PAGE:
Yes! You can do this most easily with Adwords to see which title performs better. Tim Ferris did this when deciding which title to use for "The Four Hour Work Week". Source: http://boingboing.net/2010/10/25/howto-use-google-adw.html This is a cost-effective channel with very clear definitions of success (e.g. which title got more clicks). You can also do ...


2

Recommendations will be subjective Unlike books, chapters do not need titles in the first place. To have them can be more convenient, for the same reason why human beings have names, not numbers. Additionally, I argue that titles can unfold nicely if they fit their context. They will never enhance the chapter itself, but they are an opportunity to highlight ...


2

1) What I like to do is go to a book store and look at the titles in the genre I am writing in. If you do that, you will notice that books from the same genre often have titles that are similarly structured. For example, thrillers have short one or two word titles that relate to things hard, cold and dangerous. YA SF also has one word titles, but these ...


1

I recently watch 7 editors choose stories for anthologies. They had read all of the stories a month or two earlier, and were now considering them in front of a live audience. Every now and then, an editor would pick up a manuscript from the pile, read the title out loud to the audience, and say, "I have no memory of this. Give me a minute..." Then they'd ...


1

Many literary greats have deep chapter titles. They can be as subtly deep as you want but their main purpose is to intrigue and give hints of what may come next. My advice would be to keep them obscure enough so that the chapter content is not too obvious before you read it. Think along the lines of TV series and the individual titles they give to episodes. ...


1

Many, probably most, novels don't give names to chapters, they just number them. I presume they do this to avoid giving away plot developments. To give an extreme example, suppose you were writing a mystery novel. You probably include a number of suspects who are later shown to be innocent. But if when the reader opened the book he saw the table of contents ...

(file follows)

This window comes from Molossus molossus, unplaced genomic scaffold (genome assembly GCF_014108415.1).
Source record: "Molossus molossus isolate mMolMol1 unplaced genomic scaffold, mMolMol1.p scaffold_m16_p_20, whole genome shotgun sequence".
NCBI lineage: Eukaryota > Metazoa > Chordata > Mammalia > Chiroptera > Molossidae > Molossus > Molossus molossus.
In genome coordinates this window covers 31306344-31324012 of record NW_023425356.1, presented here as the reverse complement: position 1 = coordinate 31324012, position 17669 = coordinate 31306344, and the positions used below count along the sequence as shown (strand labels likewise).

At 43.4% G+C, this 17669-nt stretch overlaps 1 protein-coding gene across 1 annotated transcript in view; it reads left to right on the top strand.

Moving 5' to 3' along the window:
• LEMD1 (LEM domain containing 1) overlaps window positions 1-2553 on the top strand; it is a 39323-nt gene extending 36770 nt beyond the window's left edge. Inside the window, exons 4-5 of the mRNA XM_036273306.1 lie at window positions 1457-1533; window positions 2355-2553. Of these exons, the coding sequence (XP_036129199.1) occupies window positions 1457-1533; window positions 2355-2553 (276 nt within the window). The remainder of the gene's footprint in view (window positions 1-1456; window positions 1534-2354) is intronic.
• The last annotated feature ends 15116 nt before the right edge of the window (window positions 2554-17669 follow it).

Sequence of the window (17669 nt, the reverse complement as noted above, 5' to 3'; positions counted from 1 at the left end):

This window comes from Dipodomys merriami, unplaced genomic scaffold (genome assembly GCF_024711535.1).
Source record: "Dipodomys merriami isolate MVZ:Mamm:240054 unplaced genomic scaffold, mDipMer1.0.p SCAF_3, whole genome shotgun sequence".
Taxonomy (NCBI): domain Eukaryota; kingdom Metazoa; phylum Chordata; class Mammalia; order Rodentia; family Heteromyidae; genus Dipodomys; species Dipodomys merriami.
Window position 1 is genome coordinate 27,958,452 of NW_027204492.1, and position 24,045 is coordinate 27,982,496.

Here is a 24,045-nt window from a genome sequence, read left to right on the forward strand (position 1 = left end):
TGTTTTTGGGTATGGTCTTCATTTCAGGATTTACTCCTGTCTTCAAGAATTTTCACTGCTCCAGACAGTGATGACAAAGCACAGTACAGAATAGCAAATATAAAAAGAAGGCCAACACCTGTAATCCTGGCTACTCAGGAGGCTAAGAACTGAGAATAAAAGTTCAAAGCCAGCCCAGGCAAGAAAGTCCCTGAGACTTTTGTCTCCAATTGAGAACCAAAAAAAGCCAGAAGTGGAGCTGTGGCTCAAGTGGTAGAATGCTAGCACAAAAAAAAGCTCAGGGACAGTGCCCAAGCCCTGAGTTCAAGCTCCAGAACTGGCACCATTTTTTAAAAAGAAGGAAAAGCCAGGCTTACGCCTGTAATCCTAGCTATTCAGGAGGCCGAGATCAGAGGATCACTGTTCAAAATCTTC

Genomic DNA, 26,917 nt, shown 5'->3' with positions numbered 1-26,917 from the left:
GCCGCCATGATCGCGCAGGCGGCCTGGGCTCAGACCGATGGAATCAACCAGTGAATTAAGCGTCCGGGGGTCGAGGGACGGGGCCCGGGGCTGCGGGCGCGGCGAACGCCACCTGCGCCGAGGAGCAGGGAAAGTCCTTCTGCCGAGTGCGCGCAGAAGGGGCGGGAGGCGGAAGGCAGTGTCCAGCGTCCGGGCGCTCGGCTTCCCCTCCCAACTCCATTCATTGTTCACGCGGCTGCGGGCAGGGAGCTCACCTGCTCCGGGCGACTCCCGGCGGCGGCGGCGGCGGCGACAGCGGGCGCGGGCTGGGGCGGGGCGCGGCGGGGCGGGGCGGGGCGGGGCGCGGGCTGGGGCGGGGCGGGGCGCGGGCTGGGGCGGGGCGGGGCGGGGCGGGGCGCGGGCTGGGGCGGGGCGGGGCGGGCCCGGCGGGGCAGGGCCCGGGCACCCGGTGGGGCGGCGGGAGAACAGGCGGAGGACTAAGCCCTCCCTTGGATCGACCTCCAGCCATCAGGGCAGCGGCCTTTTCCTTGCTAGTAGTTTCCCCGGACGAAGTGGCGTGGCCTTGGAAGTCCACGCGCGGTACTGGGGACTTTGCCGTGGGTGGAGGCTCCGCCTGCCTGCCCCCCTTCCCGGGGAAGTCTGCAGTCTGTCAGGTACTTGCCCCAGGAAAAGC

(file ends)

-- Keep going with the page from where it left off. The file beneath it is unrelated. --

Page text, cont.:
1

Of course, many fiction novels only use numbers to label the chapters. I'm sure you've considered that. Chapter titles, though, can be created in the same way as the title of a story or book. Sometimes I'll read the piece and underline words and phrases that resonate or catch my attention. Those are good candidates for titles, or they can lead to something ...


1

You might have to consult a lawyer, but from my time as a newspaper editor, I recall that (in the 1990s) BOOK TITLES WERE NOT SUBJECT TO COPYRIGHT. So long as you are not "attempting to trade upon the prestige of the earlier work by that title," (or words to that effect) you are okay. That means, in "real language," that so long as your ms. does not ...


1

The clarifier you want is "respectively." It's fine in running copy, or even as a caption, but clunks as a header. Comparison of egocentric camera against static camera and dense sensor placement, respectively For a headline, you might try emphasizing the idea that there are two comparisons with some redundancy: Comparisons of Egocentric Camera ...


1

Yes. It is not unheard of for a book to have a shortened title on the cover. The full title should be on the spine of the book though, as this is professional.



Only top voted, non community-wiki answers of a minimum length are eligible